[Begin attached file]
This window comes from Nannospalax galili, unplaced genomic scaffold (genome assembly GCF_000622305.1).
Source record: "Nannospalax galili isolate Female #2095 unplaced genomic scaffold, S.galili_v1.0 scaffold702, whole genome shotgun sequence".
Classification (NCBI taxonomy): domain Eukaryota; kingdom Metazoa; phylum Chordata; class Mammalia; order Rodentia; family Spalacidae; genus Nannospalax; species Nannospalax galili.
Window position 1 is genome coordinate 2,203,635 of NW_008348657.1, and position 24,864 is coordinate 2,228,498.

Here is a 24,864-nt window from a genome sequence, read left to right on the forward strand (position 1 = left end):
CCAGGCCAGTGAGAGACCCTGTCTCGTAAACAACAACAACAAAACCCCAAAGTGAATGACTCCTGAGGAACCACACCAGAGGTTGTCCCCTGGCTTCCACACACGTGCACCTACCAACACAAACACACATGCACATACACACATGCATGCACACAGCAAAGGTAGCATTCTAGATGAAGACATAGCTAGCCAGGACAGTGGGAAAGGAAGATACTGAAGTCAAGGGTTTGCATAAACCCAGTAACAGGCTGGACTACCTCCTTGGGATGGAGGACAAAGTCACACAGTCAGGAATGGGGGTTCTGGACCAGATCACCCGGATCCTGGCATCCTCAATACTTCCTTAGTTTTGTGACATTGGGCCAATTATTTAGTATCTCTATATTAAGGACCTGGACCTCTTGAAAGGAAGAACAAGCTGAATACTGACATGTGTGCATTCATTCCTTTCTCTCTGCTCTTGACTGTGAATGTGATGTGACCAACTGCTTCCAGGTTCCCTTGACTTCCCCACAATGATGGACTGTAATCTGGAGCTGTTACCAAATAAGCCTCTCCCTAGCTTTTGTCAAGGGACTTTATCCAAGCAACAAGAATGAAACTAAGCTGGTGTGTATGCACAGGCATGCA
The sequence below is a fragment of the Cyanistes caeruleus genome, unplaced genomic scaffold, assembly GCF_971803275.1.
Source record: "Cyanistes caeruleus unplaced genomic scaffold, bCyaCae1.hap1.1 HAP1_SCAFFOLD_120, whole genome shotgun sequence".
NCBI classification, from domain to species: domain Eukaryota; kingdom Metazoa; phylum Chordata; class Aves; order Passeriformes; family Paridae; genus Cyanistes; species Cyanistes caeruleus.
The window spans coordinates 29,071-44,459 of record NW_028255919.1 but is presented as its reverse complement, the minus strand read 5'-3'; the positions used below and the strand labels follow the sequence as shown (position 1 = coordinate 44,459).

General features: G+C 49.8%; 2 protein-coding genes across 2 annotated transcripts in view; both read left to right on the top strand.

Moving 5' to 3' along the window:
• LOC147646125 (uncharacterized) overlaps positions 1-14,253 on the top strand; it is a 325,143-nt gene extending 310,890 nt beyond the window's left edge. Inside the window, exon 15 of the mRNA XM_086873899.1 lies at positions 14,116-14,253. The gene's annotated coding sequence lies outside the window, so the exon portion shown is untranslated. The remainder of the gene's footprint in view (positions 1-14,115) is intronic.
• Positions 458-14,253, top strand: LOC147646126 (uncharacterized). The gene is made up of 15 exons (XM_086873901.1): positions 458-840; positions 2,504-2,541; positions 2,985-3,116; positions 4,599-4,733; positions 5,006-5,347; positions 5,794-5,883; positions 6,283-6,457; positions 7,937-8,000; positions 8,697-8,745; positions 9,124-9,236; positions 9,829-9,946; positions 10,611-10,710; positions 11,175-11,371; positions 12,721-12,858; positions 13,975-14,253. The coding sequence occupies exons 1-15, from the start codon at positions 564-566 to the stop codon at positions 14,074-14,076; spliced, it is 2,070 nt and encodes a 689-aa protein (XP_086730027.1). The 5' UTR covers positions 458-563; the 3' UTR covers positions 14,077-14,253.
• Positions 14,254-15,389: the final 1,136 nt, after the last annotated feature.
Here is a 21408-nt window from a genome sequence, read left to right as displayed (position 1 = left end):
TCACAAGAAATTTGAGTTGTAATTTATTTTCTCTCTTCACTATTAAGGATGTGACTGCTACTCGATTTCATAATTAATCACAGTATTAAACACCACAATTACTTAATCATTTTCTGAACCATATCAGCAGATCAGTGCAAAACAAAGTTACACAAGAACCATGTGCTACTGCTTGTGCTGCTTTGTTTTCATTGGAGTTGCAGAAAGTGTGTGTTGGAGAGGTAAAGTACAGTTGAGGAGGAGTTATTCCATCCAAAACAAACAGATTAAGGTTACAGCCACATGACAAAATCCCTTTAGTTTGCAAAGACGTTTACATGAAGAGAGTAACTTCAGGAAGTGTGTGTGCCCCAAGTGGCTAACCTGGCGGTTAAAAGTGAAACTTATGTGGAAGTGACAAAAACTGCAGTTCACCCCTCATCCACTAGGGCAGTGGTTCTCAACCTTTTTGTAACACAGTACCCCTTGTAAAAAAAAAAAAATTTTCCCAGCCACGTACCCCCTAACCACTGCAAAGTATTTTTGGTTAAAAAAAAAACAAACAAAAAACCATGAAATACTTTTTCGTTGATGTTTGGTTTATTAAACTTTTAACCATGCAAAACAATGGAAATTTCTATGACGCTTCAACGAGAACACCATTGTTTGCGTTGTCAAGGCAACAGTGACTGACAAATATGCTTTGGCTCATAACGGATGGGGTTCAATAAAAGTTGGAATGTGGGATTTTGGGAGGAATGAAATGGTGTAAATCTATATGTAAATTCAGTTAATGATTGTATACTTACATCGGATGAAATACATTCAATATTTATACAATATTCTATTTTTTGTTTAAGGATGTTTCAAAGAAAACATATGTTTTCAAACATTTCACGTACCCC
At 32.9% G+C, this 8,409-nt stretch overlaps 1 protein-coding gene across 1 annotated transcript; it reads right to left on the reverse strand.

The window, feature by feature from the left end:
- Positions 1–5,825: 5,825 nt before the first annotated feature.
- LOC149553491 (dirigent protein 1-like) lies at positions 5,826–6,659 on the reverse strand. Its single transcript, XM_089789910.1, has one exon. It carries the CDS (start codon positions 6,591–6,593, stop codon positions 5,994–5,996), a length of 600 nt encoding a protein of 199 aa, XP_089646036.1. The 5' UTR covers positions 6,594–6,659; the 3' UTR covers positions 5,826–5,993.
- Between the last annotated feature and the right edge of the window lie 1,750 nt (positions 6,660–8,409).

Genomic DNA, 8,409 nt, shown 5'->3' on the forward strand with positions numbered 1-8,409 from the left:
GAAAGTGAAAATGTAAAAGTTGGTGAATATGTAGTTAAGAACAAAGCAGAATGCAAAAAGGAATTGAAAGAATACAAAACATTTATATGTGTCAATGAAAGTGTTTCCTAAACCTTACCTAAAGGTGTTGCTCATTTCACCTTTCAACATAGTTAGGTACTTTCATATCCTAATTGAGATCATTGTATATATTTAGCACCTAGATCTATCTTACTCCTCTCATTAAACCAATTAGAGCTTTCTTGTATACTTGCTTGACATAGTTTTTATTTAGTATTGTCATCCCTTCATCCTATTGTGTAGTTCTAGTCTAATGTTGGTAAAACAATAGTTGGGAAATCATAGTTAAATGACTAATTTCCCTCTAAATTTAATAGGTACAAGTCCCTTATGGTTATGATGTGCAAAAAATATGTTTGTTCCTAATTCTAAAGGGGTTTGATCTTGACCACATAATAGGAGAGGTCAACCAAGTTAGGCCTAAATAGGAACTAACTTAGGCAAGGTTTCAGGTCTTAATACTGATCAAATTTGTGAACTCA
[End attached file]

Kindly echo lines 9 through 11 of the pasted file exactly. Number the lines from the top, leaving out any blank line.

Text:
NCBI classification, from domain to species: domain Eukaryota; kingdom Metazoa; phylum Chordata; class Aves; order Passeriformes; family Paridae; genus Cyanistes; species Cyanistes caeruleus.
The window spans coordinates 29,071-44,459 of record NW_028255919.1 but is presented as its reverse complement, the minus strand read 5'-3'; the positions used below and the strand labels follow the sequence as shown (position 1 = coordinate 44,459).

General features: G+C 49.8%; 2 protein-coding genes across 2 annotated transcripts in view; both read left to right on the top strand.